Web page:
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Testing a hunch – online.

At Building Markets, we have a hunch, and we’re going to try and work it out online. With your help.

I’ve been working in aid and poverty for over 15 years in various capacities. First as a diplomat, then with the UN, then as the founder of Building Markets, and now with my new social enterprise Anchor Chain. My views on how aid works have evolved, and they’ve brought me to the idea that it doesn’t. At least not very well.

In the last 15 years, we’ve seen perhaps the single largest global leap forward in poverty reduction (measured either in relative or absolute turns). This has happened because of economic growth in China, India, and South America. But, it does not appear to be directly related to the trillions that we’ve spent on aid and development.

So what happened?

Based on what our teams see in the field, and the research we’ve been doing at HQ, our hunch is that it was primarily, if not exclusively driven by markets. Increased trade, expanded entrepreneurial classes, liberalized trade. In other words, the greatest alleviation of extreme poverty and suffering in human history may have been due to greedy capitalists.

The corollary of this hunch is that greedy capitalists, in particular those in the extractive industry, may be the best hope for those who remain in extreme poverty. And not aid.

To test this hunch we’re going to dive into a lot of questions. Like:

  • How do we account for the reduction in poverty over the last two decades?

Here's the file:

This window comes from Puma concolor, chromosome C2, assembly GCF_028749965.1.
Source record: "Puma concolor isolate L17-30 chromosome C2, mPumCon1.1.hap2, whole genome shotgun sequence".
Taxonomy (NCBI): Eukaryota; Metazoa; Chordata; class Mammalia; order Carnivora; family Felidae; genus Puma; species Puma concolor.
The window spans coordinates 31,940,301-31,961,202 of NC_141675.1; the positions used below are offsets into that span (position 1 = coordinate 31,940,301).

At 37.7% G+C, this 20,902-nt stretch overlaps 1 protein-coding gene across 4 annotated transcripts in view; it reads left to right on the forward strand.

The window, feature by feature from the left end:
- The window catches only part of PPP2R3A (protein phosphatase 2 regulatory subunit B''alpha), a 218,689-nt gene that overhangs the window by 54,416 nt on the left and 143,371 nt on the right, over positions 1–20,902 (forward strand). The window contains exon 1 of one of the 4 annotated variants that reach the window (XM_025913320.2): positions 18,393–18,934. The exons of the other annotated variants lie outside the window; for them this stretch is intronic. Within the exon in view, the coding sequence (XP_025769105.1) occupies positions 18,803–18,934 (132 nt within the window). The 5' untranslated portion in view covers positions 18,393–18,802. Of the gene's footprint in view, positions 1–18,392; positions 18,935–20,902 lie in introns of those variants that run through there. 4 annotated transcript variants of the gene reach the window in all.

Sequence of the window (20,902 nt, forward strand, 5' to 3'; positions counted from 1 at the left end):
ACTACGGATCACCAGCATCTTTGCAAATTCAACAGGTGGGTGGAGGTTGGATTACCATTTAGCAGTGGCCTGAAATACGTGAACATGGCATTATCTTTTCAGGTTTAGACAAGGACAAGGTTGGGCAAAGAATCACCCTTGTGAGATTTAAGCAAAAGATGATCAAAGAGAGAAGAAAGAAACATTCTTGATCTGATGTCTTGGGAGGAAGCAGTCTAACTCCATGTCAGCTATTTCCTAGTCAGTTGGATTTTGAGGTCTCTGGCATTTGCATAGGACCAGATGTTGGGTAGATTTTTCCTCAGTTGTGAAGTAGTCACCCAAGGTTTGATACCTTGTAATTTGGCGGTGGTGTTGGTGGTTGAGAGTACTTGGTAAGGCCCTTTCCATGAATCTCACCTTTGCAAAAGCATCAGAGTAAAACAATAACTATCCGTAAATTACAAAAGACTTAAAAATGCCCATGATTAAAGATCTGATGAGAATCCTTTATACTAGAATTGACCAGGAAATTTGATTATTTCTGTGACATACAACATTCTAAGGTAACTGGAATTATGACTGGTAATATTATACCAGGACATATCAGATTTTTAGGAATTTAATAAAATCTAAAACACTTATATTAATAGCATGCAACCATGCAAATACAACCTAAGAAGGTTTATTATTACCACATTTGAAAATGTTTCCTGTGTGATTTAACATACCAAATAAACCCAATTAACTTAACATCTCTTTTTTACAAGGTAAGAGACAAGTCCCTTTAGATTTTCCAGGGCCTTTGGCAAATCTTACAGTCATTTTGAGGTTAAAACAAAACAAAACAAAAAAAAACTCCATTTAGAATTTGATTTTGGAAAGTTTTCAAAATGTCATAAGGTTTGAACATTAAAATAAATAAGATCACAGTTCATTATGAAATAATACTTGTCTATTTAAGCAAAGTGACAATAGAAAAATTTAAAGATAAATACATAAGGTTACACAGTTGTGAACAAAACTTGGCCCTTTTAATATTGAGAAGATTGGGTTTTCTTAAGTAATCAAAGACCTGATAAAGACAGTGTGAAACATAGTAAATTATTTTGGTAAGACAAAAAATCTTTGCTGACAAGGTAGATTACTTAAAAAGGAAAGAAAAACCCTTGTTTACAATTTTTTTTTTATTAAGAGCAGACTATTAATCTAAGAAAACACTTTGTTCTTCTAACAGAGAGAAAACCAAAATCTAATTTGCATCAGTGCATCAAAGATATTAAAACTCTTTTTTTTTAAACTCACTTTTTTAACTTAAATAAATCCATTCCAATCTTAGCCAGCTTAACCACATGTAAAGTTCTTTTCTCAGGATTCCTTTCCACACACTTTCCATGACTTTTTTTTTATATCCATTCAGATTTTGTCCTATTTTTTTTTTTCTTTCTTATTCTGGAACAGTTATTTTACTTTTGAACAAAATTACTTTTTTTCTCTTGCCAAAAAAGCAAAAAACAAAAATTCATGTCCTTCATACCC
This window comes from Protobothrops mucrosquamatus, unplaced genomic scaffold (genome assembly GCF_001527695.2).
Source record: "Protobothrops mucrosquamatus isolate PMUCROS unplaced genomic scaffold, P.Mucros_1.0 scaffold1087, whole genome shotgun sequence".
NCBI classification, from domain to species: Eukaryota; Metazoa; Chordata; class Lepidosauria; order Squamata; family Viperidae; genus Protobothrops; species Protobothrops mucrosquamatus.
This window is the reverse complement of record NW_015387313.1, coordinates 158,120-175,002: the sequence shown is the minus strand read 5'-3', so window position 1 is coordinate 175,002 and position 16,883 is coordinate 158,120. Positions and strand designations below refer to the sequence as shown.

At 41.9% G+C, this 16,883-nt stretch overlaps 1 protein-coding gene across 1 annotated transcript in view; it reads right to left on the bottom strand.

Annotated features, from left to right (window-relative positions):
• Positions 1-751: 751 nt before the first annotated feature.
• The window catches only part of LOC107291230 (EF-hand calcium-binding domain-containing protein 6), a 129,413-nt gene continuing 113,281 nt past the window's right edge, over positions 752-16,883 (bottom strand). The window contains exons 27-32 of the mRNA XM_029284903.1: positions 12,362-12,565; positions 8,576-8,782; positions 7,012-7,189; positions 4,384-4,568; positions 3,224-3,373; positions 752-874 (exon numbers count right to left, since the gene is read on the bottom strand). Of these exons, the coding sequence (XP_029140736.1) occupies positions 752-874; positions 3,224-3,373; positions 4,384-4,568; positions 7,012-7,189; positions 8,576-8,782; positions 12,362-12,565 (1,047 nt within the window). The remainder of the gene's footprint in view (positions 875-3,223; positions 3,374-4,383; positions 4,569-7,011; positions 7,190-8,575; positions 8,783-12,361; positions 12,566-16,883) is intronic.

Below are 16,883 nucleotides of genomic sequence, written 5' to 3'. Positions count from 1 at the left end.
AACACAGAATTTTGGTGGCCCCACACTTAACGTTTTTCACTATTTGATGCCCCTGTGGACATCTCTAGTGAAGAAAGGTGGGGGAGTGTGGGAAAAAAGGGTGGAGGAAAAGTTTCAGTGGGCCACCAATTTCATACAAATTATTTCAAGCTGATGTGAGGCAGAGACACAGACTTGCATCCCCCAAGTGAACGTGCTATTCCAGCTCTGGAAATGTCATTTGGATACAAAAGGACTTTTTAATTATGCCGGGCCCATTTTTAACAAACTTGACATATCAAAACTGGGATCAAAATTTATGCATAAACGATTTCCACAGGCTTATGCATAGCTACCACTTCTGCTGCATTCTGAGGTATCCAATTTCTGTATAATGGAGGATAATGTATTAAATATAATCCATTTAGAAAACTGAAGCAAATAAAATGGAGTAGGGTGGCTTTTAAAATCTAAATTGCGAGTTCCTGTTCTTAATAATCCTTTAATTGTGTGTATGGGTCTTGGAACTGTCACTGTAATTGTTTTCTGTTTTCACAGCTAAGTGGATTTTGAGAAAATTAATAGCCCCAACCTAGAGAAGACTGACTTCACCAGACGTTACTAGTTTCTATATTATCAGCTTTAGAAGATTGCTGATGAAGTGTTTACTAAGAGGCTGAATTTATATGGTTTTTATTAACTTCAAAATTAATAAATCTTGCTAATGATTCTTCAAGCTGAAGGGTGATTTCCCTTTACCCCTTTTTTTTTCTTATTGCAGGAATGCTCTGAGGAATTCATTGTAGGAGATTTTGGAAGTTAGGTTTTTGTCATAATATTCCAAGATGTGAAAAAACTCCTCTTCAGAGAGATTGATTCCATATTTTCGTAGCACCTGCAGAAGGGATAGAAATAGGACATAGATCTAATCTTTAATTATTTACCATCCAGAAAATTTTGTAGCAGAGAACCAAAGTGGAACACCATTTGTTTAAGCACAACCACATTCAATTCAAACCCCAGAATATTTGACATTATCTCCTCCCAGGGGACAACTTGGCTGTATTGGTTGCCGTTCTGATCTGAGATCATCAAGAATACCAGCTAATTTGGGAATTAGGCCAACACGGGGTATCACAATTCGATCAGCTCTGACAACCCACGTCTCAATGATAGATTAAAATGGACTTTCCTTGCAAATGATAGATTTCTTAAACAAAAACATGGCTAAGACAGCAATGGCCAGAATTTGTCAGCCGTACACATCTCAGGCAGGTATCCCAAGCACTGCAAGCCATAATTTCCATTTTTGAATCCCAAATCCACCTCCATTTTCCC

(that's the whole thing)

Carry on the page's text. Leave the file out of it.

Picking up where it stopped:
• How inevitable is the resource curse?
  • Why do natural resources lead to affluence in some countries and war in others?
  • Do different extractive companies (and different approaches) significantly effect local economic growth?
  • What is the current FDI impact of the extractives in Africa? The potential?

To organize my own thoughts on this, I’m going to share our research, my reading, my thoughts, and our data on this blog. More day-to-day discussions will be held on my Google+ account. And the hour-to-hour hurly burly will be tweeted. Consider this an ongoing, online, autopsy of an idea.

This is where you come in. To quote Captain Reynolds “I am to misbehave”. I want to spark a debate, so I will push the controversial sides of this discussion and see how far they bend. I want you to push back, to point out my mistakes, direct me to other views, and generally help me test this hunch. So weigh in. Poke me in the chest. Please.

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